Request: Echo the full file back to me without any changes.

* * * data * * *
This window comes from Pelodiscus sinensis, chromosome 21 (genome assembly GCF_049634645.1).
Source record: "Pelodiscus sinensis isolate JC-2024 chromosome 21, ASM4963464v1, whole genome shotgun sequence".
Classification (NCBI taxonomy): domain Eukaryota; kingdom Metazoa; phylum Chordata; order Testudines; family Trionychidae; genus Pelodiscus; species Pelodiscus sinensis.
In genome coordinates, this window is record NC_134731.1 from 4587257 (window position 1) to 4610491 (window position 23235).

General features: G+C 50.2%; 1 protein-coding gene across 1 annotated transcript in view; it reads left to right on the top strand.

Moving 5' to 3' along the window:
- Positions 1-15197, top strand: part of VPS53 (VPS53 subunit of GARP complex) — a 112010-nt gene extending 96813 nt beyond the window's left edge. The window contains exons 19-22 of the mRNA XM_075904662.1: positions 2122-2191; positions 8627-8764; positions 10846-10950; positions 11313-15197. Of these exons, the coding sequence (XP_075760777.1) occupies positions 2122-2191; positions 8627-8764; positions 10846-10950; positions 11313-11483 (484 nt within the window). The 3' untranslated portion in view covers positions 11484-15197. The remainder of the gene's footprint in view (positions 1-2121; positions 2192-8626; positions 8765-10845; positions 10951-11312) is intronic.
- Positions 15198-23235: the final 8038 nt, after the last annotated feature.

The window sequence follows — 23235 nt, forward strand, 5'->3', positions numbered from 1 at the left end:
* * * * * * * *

This window comes from Pelodiscus sinensis, chromosome 21 (genome assembly GCF_049634645.1).
Source record: "Pelodiscus sinensis isolate JC-2024 chromosome 21, ASM4963464v1, whole genome shotgun sequence".
Classification (NCBI taxonomy): domain Eukaryota; kingdom Metazoa; phylum Chordata; order Testudines; family Trionychidae; genus Pelodiscus; species Pelodiscus sinensis.
In genome coordinates, this window is record NC_134731.1 from 4587257 (window position 1) to 4610491 (window position 23235).

General features: G+C 50.2%; 1 protein-coding gene across 1 annotated transcript in view; it reads left to right on the top strand.

Moving 5' to 3' along the window:
- Positions 1-15197, top strand: part of VPS53 (VPS53 subunit of GARP complex) — a 112010-nt gene extending 96813 nt beyond the window's left edge. The window contains exons 19-22 of the mRNA XM_075904662.1: positions 2122-2191; positions 8627-8764; positions 10846-10950; positions 11313-15197. Of these exons, the coding sequence (XP_075760777.1) occupies positions 2122-2191; positions 8627-8764; positions 10846-10950; positions 11313-11483 (484 nt within the window). The 3' untranslated portion in view covers positions 11484-15197. The remainder of the gene's footprint in view (positions 1-2121; positions 2192-8626; positions 8765-10845; positions 10951-11312) is intronic.
- Positions 15198-23235: the final 8038 nt, after the last annotated feature.

The window sequence follows — 23235 nt, forward strand, 5'->3', positions numbered from 1 at the left end: